These lectures are loosely organized around several key topics central to effective strategic thinking, including: principles of conflict (in which you'll follow the development of strategic theory from its roots in great military campaigns to its modern applications in business); competitive intelligence (which plays an increasingly important role in strategic thinking); and tools of strategy and analysis (which can aid your understanding of the forces that shape our future and can help you make sense of a rapidly changing world).
Central to these lectures are the tools and tricks that strategic thinkers have used to better approach problems and seek lasting solutions. Among those you'll learn how to use are the indirect approach (which offers you a much greater utility in achieving your objectives without approaching your opponent head-on); the value chain (a method that divides your team or organization into its value - producing activities so you can better inform yourself on its internal strengths and weaknesses; and the four actions framework (in which you ask yourself four questions to challenge your established logic in an effort to gain a stronger competitive advantage).
PLEASE NOTE: When you purchase this title, the accompanying reference material will be available in your Library section along with the audio.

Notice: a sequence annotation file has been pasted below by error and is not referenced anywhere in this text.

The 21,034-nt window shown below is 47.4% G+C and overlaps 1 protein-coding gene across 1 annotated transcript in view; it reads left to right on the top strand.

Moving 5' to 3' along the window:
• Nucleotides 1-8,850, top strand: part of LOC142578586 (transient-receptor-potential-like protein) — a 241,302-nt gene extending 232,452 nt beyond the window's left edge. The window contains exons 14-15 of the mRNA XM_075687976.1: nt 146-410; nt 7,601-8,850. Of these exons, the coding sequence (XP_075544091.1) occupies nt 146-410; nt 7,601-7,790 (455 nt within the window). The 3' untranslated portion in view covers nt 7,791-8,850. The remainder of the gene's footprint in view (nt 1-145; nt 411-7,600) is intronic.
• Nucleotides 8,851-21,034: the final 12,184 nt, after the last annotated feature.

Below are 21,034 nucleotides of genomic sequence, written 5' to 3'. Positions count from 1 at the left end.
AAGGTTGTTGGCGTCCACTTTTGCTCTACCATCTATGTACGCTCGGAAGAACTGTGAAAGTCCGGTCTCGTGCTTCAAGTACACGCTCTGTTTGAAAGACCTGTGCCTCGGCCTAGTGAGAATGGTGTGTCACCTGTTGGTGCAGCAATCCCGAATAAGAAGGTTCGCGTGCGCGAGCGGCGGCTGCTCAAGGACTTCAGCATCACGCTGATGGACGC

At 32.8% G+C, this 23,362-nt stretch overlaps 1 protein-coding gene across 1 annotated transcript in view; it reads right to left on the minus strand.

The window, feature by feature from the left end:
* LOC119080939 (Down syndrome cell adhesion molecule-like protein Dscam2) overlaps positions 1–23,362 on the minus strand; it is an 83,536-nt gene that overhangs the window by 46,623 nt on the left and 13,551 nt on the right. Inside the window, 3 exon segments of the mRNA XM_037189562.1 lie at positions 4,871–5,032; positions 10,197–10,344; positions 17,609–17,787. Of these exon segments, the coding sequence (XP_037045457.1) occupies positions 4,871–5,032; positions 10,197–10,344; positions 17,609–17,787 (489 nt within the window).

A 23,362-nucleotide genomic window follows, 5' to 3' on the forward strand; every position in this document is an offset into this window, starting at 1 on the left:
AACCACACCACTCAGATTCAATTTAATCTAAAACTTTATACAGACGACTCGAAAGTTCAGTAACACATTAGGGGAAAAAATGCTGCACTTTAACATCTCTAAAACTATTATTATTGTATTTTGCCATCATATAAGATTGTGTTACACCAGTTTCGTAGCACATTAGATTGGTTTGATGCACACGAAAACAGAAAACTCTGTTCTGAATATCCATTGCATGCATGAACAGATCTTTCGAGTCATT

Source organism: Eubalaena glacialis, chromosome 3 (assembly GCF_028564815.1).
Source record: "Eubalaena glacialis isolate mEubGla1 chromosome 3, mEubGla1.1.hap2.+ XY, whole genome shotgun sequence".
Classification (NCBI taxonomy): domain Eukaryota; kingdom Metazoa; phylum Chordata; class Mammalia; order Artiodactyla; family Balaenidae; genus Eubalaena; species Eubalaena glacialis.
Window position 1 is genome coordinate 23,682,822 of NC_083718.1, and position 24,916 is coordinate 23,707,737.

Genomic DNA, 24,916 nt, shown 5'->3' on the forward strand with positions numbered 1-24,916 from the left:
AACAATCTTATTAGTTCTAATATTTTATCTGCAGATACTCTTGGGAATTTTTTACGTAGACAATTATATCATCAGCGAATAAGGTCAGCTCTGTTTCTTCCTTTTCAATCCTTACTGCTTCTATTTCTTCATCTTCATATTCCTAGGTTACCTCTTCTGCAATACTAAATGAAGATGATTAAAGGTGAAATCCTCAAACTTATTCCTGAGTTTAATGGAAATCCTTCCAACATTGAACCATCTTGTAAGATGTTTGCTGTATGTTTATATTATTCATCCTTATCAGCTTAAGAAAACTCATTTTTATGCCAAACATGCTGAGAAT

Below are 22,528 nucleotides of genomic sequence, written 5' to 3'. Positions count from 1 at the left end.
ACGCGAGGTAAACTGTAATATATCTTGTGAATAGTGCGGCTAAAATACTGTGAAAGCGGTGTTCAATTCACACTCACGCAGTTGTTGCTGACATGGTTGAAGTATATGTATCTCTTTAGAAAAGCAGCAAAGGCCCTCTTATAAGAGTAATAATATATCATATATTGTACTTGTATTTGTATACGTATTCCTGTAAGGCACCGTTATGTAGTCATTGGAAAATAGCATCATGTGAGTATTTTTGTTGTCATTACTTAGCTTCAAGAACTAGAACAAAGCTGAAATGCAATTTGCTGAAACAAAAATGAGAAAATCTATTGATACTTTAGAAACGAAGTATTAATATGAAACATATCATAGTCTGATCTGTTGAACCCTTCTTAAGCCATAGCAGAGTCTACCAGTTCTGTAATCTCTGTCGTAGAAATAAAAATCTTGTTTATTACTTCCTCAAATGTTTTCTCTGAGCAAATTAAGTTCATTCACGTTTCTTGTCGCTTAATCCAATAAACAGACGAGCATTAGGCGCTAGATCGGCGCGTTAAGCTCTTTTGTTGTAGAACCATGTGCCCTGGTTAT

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Von Markus Am hilfreichsten 30.09.2017
Doesn't fit into the series/no scientific claims
If you like reading books on "The 10 most important things to.." or "How to gain sustainable success in.." you might be in good hands. If you expect a scientific approach to strategic thinking (theories etc), you will be disappointed - this audiobook does not fit into the Great Courses series.
Apart the redundant wording (subjective), the author's style does hardly allow for making a distinction if the text is his own opinion or if he is paraphrasing the work of others. To be more precise, he mixes up elements of biographies with kind of case studies and historical notes and builds stories around that. Nice to hear/read, but scientific studies are completely missing. Even when he quotes "tremendous success" of some managers and/or generals, all that can be summarized as hindsight-bias. If a general had success, he was bold and had strategic insight (even if or because of the violation of basic rules). If he failed, it was clear from the very beginning. NB: I'd recommend Phil Rosenzweig's The Halo Effect.....
Most of the conclusions are drawn from such singular stories. If you expect discussions of a hypothesis raised on a scientific basis (eg studies on internal and external validity), you will end up disillusioned. It seems that the authority of the lecturer must act as a substitute for the hard scientific work of arguing via verifiable theories, their quotation and application.
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